By PAUL K. HAEDER & r & & r & & lt;span class= "dropcap " & S & lt;/span & ee if you think the following statement is worthy of gunshots to the head: "I don't want to flee, nor do I want to abandon the battle of these farmers who live without any protection in the forest. They have the sacrosanct right to aspire to a better life on land where they can live and work with dignity while respecting the environment."
Revolutionary words, spoken by Dorothy Mae Stang, an American-born nun murdered by resource plunderers in Brazil two years ago as she carried on the activism of another forest advocate -- Chico Mendes, a rubber tapper who formed a union to preserve the forests of the Amazon. Mendes was slaughtered in 1988 by ranchers who wanted to bulldoze more rainforest for grass to raise their cattle destined for the U.S. and Europe.
Consider the revolutionary zeal in his words: "At first I thought I was fighting to save rubber trees. Then I thought I was fighting to save the Amazon rainforest. Now I realize I am fighting for humanity."
Sticks and stones may hurt us, but words can get you killed in this Brave New World.
Fast forward to the present, to here in the Pacific Northwest, where one young man is being locked up for 51 months over his fight for animal rights. Activist Jonathan Paul was moved to an Arizona prison for burning down the Cavel West Slaughterhouse in Redmond, Ore.
Of course, he's a hero to some, and he's one in a long line of focused, passionate individuals who got tired of torture, mayhem and blatant destruction of the creator's creations at the hands of corporations.
Today, acts of disobedience via the bullhorn, sit-ins or vandalism become FBI cases worthy of a terror investigation.
The slaughterhouse was owned by a Belgian company that killed more than 500 horses a week, shipping the rendered flesh to markets in places like Mexico and Canada. Many citizens of Redmond hated the stench, protested the sewer-plugging bloody rivers and covered their ears when waves of equine screams emanated from the plant.
The animal death chambers have not been rebuilt since they were torched in 1981, and the company's Illinois horse-murdering facility has been shut down.
Paul could have gotten 14 years under expanded Orwellian powers created by the Patriot Act, the law gleefully endorsed by Republican and Democrat lawmakers rallying around the red, white and blue -- and the belief that property is more sacred than life.
These new legal tools of the Green Inquisition treat individuals who burn up logging equipment in protest as terrorists, against all common legal definitions of the word "terrorist."
Who would have imagined treating the Jonathan Pauls of the world as the domestic equivalent of Osama bin Laden? Another Oregonian, Tre Arrow, is in jail in Vancouver, B.C., fighting extradition to the U.S., where he faces up to 70 years in the federal pen for torching $280,000 worth of tree-cutting equipment.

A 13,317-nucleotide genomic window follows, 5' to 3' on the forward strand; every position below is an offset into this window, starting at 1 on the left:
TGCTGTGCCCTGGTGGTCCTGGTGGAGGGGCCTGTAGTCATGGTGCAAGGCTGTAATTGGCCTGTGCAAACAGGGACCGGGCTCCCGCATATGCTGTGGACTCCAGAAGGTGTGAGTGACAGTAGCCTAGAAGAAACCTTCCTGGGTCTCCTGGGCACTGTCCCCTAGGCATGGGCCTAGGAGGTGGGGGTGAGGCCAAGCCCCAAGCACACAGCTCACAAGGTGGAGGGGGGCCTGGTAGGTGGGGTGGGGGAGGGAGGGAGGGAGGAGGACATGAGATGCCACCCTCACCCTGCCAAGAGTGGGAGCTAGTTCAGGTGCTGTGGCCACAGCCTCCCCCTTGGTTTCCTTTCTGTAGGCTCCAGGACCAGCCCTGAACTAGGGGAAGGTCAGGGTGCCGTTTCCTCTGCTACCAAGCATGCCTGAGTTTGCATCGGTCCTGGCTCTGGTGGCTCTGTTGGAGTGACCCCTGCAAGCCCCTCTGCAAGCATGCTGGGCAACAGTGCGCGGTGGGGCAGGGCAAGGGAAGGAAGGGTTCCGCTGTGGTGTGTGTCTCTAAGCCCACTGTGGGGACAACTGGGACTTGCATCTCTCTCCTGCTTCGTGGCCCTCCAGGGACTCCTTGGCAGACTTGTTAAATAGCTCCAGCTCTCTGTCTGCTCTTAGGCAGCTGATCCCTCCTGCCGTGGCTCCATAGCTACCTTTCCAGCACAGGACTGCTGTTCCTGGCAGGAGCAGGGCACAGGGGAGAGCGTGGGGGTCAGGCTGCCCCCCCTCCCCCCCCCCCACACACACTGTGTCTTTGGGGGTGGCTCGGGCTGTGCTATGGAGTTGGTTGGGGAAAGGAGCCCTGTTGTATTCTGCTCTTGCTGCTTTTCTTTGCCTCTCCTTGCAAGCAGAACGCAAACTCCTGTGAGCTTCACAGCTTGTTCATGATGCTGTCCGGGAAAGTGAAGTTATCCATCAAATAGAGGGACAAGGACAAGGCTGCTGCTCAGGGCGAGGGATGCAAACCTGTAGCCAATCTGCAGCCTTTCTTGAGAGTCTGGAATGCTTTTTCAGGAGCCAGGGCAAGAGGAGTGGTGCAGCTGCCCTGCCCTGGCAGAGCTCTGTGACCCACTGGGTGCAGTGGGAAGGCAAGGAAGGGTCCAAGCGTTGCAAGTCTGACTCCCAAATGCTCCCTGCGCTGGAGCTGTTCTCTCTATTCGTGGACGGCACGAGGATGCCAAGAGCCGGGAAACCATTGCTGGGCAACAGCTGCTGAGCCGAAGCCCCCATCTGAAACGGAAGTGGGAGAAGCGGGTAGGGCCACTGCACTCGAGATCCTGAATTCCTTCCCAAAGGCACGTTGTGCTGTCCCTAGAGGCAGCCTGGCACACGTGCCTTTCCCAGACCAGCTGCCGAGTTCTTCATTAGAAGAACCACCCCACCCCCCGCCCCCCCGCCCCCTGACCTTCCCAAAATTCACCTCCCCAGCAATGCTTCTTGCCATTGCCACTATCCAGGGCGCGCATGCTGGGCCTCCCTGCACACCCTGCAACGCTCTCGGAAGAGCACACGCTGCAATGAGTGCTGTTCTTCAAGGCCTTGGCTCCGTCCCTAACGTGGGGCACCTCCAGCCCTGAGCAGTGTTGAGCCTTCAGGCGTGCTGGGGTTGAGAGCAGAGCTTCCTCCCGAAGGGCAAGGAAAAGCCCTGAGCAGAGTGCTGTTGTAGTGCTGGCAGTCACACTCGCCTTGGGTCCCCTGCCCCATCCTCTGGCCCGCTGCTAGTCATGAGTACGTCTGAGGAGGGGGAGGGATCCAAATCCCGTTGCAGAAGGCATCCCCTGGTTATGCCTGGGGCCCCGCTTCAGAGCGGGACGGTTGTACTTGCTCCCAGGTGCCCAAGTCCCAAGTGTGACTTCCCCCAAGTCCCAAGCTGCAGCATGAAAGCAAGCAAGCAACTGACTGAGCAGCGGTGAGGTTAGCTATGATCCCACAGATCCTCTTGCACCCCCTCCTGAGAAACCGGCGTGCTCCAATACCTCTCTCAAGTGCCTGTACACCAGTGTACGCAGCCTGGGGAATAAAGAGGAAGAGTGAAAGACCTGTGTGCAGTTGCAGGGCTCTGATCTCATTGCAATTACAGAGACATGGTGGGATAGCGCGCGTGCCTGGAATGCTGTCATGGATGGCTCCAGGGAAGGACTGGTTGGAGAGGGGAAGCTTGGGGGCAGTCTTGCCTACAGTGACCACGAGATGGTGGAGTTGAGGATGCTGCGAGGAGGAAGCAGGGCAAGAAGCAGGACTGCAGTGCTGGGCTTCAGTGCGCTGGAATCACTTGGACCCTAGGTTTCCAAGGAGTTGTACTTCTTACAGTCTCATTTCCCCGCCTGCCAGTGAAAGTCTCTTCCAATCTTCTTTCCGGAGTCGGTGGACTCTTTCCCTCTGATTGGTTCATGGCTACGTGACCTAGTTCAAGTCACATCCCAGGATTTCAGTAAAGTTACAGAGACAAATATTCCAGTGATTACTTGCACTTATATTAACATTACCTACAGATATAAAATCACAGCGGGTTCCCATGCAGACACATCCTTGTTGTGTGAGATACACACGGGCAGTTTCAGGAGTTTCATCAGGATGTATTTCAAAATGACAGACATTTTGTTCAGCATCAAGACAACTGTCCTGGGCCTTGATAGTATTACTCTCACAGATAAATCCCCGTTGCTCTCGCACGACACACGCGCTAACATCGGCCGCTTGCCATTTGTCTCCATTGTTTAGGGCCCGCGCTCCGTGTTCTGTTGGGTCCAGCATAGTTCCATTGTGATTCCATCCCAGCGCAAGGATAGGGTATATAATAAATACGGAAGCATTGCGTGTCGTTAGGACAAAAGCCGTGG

The FBI and Justice Department, at the urging of lawmakers who are shills for mega corporations, want even more expanded Gestapo powers by treating individuals or small groups who chain or handcuff themselves in orderly fashion to a fence -- say, guarding a future logging tract or encircling an animal torture facility used by furriers -- as domestic terrorists.
That's right -- 20 years in prison for protesting a company's blatant disregard for the public's health and safety.
& lt;span class= "dropcap " & I & lt;/span & t's fun teaching in this day and age, showing young people a little bit of the ballsy environmental anarchy of the past. I get to begin examples with: "When I was your age, I..." Well, yes, I worked against sprawl-lovers -- developers and construction outfits who saw the dynamic Sonoran Desert around Phoenix and Tucson as their bulldozing orgasm.
Some of us chopped down billboards announcing future home sites in fragile stretches of desert, home to hundreds of cacti and shrubs and dozens of insect, reptilian and mammalian species. Others put sugar and water in diesel fuel tanks.
Acts of vandalism, to be sure. Not terrorism.
The students get a kick out of my recalling antics in Quintana Roo and Belize reporting on news stories of protesters -- such crime-prone groups as neighborhood councils, city planners, economic development specialists and coral reef and marine ecosystem scientists -- fighting against cruise ship lines tearing up reefs with anchors and mucking up the ecosystem with human waste, spent batteries, photo processing fluid and infinite plastic crap.
Part of the green lesson that eventually moves students to consider Jonathan Paul's act as more profound than criminal includes studying the media's role in the Green Witch Hunt: the mainstream and alternative press have been complicit in disavowing much of the serious work of biologists and climate experts. Name their area of expertise -- wetlands, birds, insects, fisheries, predators, amphibians, rangeland management -- and no matter what, the collective press parades idiot after idiot trying to refute the realities of over-building, over-polluting and over-consuming.
These students today seem ready to understand great women like Rachel Carson, who went up against the chemical industry in the 1960s, or Lois Gibbs, the woman in the late 1970s who prompted the Love Canal investigation.
They're ready to shred the shroud muffling intelligence that the Bush administration has placed upon them and begin to sweep away the detritus of this era of anti-science and anti-intellectualism.
Paul Haeder is an SFCC instructor of composition and literature and member of a sustainability team at the college. "Tipping Points: Voices from the Edge" is his hour-long KYRS radio show, which airs twice a month, Wednesdays at 3 pm.